Black Friday. A day of shopping joy. A day of shopping bargains. A day many shoppers look forward to for amazing sales, both online and in store.
Why then, do so many of us have frustrating shopping experiences on Black Friday?
If a retailer can’t support the demand, don’t advertise the deal!
And if a retailer can support the demand, keep it real and don’t false advertise!
Is that really so difficult??
Apparently for some.
This guest post is written by my good friend Debbie, pictured above, after having an incredibly frustrating online shopping experience. I invited Debbie to share her struggles and to hopefully educate online retailers how important it is to carefully advertise sales, especially on a day like Black Friday. Black Friday is one of the biggest online shopping days of the year. As an avid online shopper, I planned in advance what websites I would visit and what purchases we would make. Today I experienced a really bad case of false advertising coupled with a side dish of poor customer service on the Justice website on one of their biggest online shopping days, Black Friday. For those of you who don’t have tween or teen girls at home, Justice is “THE store” for all things cute, adorable, fashionable, and “must have” with the 8-14 year old crowd. So naturally, when Justice advertised “50% off EVERYTHING” before 10am on Black Friday (excluding clearance and style buys), my 9yo daughter and I went on the site at 8:30 am and loaded up our cart with almost $200 worth of merchandise.
When we went to check out, I noticed that a pair of $30 sneakers (not marked clearance or style buy) didn’t get the 50% discount applied to it. So I removed it from my cart, re-added it, and tried again. Still, no discount.
I tried calling Justice’s customer service but with a hold time of “58 minutes,” (seriously!) I hung up. I am sure the 58 minute hold time might have something to do with other people experiencing the same problem with their online orders.
I abandoned the phone call and I went to an online chat and engaged with CS, an online chat agent. I asked her why my cart wasn’t applying the 50% discount to our sneakers. CS simply responded “the discount doesn’t apply to those shoes.” When I pressed further and asked why not, it took CS about 15 minutes to respond, “Well those shoes are from our new collection so the discount won’t work.” Once again, I asked CS to explain to me why the 50% off EVERYTHING sales promotion did not include new items, but apparently, CS ran out of excuses at that point and decided to disconnect our chat.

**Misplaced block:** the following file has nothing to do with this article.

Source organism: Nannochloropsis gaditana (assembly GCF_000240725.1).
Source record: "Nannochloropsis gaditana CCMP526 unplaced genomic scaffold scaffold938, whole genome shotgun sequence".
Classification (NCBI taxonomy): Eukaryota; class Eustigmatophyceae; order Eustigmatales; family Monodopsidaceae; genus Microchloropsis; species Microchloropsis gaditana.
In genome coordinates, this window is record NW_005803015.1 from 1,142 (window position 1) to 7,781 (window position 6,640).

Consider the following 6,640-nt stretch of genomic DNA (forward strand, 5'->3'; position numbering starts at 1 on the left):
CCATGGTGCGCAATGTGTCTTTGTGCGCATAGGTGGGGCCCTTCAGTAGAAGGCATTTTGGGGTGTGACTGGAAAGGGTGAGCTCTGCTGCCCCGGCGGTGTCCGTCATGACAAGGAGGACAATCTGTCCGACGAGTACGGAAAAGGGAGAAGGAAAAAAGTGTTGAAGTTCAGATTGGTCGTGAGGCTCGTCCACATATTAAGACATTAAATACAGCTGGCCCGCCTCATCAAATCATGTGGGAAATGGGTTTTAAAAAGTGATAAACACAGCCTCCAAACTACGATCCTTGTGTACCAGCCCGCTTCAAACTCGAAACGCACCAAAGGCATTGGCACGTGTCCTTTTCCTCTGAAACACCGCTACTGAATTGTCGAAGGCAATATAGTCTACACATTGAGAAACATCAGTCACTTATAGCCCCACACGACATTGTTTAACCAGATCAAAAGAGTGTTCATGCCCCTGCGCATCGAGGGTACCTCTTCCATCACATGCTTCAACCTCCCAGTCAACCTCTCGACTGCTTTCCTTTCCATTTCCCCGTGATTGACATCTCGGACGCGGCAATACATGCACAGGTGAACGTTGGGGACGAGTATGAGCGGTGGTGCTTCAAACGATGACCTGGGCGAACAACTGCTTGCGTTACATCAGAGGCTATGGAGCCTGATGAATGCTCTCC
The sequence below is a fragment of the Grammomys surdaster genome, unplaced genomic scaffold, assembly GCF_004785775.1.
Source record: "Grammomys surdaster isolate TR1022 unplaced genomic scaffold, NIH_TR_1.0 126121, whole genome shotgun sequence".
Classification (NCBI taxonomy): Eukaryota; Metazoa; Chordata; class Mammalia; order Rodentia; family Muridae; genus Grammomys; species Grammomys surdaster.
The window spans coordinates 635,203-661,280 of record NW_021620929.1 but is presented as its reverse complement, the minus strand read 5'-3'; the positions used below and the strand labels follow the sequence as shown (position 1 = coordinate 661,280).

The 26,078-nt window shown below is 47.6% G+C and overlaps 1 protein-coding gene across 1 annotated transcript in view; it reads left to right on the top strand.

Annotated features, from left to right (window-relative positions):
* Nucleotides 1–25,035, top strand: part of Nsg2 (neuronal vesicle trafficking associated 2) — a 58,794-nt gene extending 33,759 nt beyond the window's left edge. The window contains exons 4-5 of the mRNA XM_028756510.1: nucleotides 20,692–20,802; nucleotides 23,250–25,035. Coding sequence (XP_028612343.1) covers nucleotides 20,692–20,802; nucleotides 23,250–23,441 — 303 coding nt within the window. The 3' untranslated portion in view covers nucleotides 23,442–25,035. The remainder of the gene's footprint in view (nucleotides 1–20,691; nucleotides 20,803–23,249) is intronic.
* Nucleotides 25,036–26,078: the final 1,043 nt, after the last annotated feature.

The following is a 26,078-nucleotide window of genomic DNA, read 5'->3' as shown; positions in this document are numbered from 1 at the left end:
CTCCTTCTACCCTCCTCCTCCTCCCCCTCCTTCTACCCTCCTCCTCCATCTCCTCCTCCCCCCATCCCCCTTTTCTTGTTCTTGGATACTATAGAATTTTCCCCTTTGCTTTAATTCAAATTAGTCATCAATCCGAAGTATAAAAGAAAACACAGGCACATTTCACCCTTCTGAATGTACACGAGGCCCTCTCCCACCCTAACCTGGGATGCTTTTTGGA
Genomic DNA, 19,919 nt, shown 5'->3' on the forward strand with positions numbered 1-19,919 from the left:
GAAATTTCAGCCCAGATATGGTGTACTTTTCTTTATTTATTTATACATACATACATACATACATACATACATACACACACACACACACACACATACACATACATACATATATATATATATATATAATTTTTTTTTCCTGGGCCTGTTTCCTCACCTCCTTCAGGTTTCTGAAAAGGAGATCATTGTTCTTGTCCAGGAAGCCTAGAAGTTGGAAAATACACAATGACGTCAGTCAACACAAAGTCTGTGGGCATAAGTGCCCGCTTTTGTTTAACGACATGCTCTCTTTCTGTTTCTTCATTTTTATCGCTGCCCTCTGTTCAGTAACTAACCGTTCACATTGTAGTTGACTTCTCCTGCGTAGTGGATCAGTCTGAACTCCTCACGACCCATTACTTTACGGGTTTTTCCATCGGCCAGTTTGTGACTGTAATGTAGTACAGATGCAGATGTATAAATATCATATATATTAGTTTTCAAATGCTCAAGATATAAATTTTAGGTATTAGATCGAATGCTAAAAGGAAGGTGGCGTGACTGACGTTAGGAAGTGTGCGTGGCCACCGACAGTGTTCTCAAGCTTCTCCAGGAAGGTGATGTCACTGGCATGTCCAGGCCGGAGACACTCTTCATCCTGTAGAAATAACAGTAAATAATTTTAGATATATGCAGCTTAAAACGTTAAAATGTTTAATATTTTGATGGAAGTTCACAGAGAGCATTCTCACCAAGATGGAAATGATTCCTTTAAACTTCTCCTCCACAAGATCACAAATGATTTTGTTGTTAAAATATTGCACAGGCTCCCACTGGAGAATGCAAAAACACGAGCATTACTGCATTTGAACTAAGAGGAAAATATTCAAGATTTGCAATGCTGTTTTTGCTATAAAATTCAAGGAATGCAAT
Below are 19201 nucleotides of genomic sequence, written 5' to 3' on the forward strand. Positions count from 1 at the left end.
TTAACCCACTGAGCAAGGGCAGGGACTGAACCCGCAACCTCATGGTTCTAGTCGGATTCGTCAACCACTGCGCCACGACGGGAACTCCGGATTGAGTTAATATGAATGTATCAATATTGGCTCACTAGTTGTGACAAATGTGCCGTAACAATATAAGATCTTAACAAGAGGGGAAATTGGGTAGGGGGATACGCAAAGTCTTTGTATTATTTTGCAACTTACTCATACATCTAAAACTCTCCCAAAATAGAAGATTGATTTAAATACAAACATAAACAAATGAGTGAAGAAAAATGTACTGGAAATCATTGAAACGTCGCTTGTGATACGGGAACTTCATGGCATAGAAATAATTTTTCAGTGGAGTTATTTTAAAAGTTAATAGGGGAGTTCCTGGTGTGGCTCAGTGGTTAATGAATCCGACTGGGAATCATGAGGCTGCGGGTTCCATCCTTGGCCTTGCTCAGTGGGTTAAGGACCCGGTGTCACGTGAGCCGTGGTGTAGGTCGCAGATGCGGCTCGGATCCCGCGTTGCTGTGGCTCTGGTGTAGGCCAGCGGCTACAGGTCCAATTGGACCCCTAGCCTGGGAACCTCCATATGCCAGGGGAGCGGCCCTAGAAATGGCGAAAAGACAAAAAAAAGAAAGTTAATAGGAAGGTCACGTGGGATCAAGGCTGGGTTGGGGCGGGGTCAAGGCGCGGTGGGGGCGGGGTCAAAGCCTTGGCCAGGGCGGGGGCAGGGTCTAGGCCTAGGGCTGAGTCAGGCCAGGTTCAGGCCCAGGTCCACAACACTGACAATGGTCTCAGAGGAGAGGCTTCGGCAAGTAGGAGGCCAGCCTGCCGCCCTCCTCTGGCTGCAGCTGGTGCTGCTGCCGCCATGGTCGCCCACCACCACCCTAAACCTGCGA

Next, I took to Twitter. At this point, I was feeling pretty frustrated both at the waste of time and poor customer service. But Twitter was a whole different ballgame. Justice took about an hour to acknowledge my tweet (now well past the 10am sale deadline) and asked me to DM them with the problem I was having. I tweeted that I would but that it was already past the 10am deadline so the sale was over. An hour later they tweeted that the deadline was extended to 1pm and they asked me to provide specific information, which I did. At this point, there was about 30 minutes left to the newly extended sale time, and after repeatedly tweeting them “hello?” and “are you still there?” the sale ended for the second time and I had no resolution from Justice.
If you are an online shopper like I am, I KNOW YOU FEEL MY FRUSTRATION. I’ve experienced so many incredibly good customer service experiences from online retailers like Amazon and Zappos. When a situation like this occurs, with a retailer we shop at regularly, who was having an awesome sale that we really really really wanted to take advantage of, I have to wonder where things went wrong with them. Is it poor web management? Bad customer service training? Ineffective social media managers? Frankly, with Justice, I think it’s all three. And unfortunately, they’ve cast a very dark light on my online shopping experience with them – and lost hundreds of dollars worth of business from me today and in the future.
I have some advice for you Justice: manage your online property like Amazon does, offer incredible customer service like Zappos does, and engage in excellent social media responsiveness like DollarShaveClub does. You’ve got my lifetime loyalty if you value me like I value your product.
I’d love to hear your stories on how you’ve dealt with similar problems! Anyone else had a problem with Justice today? Any other frustrating Black Friday shopping experiences you want to share?